(c) Use terrain features as checkpoints.
(d) Follow terrain features.
(e) Determine directions.
(f) Determine distance.
Note: Convert the map distance to ground distance by adding 20 percent for cross-country movement.
(g) Make notes.
(h) Plan. Restudy the route selected.
b. Dead reckoning. This means moving a given distance in meters along a given line, which is usually an azimuth in degrees.
(1) Dead reckoning with steering marks. This procedure is the same for vehicle travel as it is on foot.
(b) Move away from the vehicle.
(c) Set the azimuth on the compass and choose a steering mark.
(d) Remount and have the driver identify the steering mark. Proceed to it in as straight a line as possible.
(e) On arrival at the steering mark or when direction changes, repeat paragraphs (a) through (c) for the next leg of travel.
(2) Dead reckoning without steering marks. Use this procedure only in flat, featureless terrain.
(a) Dismount from the vehicle, which has been positioned in the
direction of travel.
(b) Face the vehicle and read the azimuth to the vehicle.
(c) Determine the forward azimuth (direction of travel) by
adding or subtracting 180 degrees.
(d) Have the driver drive on a straight line toward you.
(e) Remount the vehicle, hold the compass as you would
while the vehicle is moving, and read the azimuth to the front.
(f) The compass swings off the azimuth determined, but it should pick up a constant deviation. For instance, the azimuth to the steering mark was 75 degrees while you were away from the vehicle. When you remounted, and the driver drove straight forward, the compass showed 67 degrees. This is a deviation of minus 8 degrees. All you have to do is to hold the 67-degree heading.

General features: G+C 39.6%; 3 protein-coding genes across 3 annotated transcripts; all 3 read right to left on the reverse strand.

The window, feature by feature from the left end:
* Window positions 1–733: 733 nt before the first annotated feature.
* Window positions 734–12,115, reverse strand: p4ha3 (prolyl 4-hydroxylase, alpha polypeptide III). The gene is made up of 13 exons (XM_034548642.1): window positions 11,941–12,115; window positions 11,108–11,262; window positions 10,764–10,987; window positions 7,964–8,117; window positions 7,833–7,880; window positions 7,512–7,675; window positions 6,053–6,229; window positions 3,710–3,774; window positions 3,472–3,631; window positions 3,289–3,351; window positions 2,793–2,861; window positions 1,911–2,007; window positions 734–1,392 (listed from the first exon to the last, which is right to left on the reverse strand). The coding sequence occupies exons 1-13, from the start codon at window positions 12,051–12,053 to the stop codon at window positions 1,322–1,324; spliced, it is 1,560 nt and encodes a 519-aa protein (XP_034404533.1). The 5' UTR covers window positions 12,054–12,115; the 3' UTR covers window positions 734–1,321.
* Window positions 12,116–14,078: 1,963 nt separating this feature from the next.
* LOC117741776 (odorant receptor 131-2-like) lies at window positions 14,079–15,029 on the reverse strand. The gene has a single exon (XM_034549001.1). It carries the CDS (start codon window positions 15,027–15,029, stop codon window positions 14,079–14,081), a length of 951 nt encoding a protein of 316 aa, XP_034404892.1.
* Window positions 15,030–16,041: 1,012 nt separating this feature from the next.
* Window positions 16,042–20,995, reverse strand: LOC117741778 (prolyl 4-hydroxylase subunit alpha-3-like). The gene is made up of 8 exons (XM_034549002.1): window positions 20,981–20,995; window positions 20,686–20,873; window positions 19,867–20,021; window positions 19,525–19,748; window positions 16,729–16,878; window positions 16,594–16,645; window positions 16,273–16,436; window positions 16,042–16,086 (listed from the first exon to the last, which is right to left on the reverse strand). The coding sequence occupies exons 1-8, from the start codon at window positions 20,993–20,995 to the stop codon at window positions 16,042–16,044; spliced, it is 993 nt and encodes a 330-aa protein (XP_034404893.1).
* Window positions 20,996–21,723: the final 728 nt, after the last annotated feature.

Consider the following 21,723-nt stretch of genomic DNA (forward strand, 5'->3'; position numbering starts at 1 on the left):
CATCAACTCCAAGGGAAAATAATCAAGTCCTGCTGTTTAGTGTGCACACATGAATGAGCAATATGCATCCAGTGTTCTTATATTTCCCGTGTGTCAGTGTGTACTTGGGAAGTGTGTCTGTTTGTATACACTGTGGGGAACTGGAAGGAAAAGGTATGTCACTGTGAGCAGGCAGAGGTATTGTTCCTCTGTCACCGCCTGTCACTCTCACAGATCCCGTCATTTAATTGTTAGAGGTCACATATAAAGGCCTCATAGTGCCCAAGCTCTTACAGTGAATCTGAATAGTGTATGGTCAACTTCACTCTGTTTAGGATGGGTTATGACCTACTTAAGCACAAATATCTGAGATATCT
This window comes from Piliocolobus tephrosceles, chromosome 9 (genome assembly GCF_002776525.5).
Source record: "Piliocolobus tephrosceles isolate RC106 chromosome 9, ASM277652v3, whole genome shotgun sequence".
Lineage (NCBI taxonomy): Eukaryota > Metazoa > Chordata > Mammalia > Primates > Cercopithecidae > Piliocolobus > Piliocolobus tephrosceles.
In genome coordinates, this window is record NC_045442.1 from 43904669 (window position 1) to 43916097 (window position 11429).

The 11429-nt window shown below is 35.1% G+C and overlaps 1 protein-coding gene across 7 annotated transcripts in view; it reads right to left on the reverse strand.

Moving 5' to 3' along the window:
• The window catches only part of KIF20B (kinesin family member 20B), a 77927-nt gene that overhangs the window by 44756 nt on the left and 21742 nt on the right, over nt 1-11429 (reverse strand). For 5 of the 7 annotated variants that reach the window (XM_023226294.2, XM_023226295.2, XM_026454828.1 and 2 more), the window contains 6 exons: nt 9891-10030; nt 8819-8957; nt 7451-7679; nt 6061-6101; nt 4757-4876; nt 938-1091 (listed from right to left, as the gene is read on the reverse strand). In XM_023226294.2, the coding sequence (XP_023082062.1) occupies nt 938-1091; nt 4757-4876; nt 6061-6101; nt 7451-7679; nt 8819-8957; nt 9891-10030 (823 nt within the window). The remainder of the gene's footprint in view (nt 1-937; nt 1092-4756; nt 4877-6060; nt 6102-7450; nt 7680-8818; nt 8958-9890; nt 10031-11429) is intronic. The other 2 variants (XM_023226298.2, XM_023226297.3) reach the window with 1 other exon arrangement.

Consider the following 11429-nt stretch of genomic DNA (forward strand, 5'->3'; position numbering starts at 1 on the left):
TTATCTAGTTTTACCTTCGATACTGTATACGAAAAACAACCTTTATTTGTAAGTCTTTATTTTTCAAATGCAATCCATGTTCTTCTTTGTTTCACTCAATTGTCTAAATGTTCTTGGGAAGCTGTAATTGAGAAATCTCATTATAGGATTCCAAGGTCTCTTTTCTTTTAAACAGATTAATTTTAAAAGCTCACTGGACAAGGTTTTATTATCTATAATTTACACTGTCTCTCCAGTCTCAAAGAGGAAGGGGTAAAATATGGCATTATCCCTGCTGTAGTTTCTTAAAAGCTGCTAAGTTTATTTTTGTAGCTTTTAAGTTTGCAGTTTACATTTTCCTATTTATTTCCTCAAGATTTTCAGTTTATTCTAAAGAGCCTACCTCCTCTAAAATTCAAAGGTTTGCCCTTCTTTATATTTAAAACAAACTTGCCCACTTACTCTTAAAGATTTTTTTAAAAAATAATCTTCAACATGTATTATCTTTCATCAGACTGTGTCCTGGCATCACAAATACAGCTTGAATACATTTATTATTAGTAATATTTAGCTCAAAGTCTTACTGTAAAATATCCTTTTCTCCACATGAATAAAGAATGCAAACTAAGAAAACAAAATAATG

(g) At night, do the same thing, but without a steering mark. From the map, determine the azimuth of travel. Line up the vehicle on that azimuth, then move well in front of the vehicle. Be sure it is aligned correctly. Mount, have the driver move slowly forward, and note the deviation.
(3) Turret alignment. Another method, if the vehicle has a stabilized turret, is alignment of the turret on the azimuth to be traveled. Switch the turret stabilization system ON. The gun tube remains pointed at the destination, no matter which way you turn the vehicle.
(4) Distance factor. Computing the distance factor in dead reckoning is usually a simple process. Determine the map distance to travel and add 20 percent to convert to ground distance. Use the vehicle odometer to control the distance of travel.
4. Learn to combine and use both methods.
a. Terrain association is fast and forgiving. It is the best method under most circumstances, and it can be used day or night.
b. Dead reckoning is accurate if done correctly, but precision is required. Dead reckoning is slow but works in flat terrain.
c. The two methods are often combined.
(1) Use dead reckoning to travel across a large, flat area to a ridge.
(2) Use terrain association for the rest of the move.
d. The ability to use both methods is required. Probable errors, in order of frequency, include the failure to—
(1) Determine distance to be traveled.
(2) Travel the proper distance.
(3) Properly plot or locate the objective.
(4) Select easily recognized checkpoints or landmarks.
(5) Consider ease of movement.
1. What are both of the methods for mounted land navigation?
Dead reckoning, terrain association
2. Name two vehicle aspects to keep in mind when navigating mounted?
Vehicle speed and mobility
1. Terrain association. Wrote the correct letter or number found at the end of each leg of the course.
2. Dead reckoning.
a. Moved away from the vehicle.
b. Set the azimuth on your compass and selected a steering mark.
c. Had the driver identify the steering mark.
d. Wrote the correct letter or number found at the end of each leg of the course.
e. Repeated performance measures 2a, b, and c for each leg of the course.